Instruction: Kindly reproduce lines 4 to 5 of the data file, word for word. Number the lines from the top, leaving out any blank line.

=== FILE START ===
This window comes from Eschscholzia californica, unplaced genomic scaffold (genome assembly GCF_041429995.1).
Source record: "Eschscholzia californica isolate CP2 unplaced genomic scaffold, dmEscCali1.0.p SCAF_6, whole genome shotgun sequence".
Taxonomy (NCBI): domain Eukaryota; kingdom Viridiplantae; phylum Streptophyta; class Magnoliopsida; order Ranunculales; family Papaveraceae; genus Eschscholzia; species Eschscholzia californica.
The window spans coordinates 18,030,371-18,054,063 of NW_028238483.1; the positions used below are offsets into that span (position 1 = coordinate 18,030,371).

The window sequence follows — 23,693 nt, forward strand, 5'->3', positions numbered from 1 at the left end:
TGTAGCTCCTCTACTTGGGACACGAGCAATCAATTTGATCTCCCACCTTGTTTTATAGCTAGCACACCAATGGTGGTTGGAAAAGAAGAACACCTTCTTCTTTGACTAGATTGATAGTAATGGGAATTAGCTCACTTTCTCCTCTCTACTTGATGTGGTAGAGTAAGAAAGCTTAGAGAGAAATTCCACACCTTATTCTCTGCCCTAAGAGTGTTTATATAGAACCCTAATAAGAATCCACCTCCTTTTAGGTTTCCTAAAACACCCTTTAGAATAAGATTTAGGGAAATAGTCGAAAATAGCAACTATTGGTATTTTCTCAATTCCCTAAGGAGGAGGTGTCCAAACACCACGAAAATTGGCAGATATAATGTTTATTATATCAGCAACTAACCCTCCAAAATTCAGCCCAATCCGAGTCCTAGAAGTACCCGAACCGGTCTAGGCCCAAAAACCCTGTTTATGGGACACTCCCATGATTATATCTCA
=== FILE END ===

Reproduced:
The window spans coordinates 18,030,371-18,054,063 of NW_028238483.1; the positions used below are offsets into that span (position 1 = coordinate 18,030,371).

The window sequence follows — 23,693 nt, forward strand, 5'->3', positions numbered from 1 at the left end: